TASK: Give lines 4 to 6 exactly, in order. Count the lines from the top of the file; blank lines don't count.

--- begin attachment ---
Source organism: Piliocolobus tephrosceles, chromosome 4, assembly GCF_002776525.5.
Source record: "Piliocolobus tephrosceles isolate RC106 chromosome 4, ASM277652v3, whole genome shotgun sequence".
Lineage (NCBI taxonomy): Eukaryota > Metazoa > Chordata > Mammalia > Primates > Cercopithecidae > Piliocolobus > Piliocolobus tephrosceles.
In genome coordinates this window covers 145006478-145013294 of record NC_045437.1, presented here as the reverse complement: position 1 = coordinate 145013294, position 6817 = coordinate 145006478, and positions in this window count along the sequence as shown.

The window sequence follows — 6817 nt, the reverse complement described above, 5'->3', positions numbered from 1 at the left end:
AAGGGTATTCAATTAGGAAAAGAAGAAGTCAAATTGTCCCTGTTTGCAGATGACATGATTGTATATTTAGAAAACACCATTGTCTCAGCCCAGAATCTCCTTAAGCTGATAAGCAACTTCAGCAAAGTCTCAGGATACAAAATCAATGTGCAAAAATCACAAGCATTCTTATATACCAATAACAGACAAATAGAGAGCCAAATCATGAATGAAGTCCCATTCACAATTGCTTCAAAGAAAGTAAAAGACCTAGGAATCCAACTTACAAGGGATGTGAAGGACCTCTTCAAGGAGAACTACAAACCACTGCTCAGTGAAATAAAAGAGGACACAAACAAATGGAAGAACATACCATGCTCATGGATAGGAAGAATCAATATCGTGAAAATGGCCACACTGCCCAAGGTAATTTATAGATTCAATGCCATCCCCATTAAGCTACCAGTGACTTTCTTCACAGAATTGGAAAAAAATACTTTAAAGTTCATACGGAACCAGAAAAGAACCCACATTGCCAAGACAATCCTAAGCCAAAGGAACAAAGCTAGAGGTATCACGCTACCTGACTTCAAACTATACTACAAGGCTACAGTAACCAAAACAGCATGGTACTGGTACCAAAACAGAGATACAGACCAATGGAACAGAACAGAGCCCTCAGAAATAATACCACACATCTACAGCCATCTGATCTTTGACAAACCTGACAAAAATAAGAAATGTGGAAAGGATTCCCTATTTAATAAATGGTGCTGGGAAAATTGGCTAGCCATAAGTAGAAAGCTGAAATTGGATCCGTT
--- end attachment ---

In genome coordinates this window covers 145006478-145013294 of record NC_045437.1, presented here as the reverse complement: position 1 = coordinate 145013294, position 6817 = coordinate 145006478, and positions in this window count along the sequence as shown.

The window sequence follows — 6817 nt, the reverse complement described above, 5'->3', positions numbered from 1 at the left end:
AAGGGTATTCAATTAGGAAAAGAAGAAGTCAAATTGTCCCTGTTTGCAGATGACATGATTGTATATTTAGAAAACACCATTGTCTCAGCCCAGAATCTCCTTAAGCTGATAAGCAACTTCAGCAAAGTCTCAGGATACAAAATCAATGTGCAAAAATCACAAGCATTCTTATATACCAATAACAGACAAATAGAGAGCCAAATCATGAATGAAGTCCCATTCACAATTGCTTCAAAGAAAGTAAAAGACCTAGGAATCCAACTTACAAGGGATGTGAAGGACCTCTTCAAGGAGAACTACAAACCACTGCTCAGTGAAATAAAAGAGGACACAAACAAATGGAAGAACATACCATGCTCATGGATAGGAAGAATCAATATCGTGAAAATGGCCACACTGCCCAAGGTAATTTATAGATTCAATGCCATCCCCATTAAGCTACCAGTGACTTTCTTCACAGAATTGGAAAAAAATACTTTAAAGTTCATACGGAACCAGAAAAGAACCCACATTGCCAAGACAATCCTAAGCCAAAGGAACAAAGCTAGAGGTATCACGCTACCTGACTTCAAACTATACTACAAGGCTACAGTAACCAAAACAGCATGGTACTGGTACCAAAACAGAGATACAGACCAATGGAACAGAACAGAGCCCTCAGAAATAATACCACACATCTACAGCCATCTGATCTTTGACAAACCTGACAAAAATAAGAAATGTGGAAAGGATTCCCTATTTAATAAATGGTGCTGGGAAAATTGGCTAGCCATAAGTAGAAAGCTGAAATTGGATCCGTT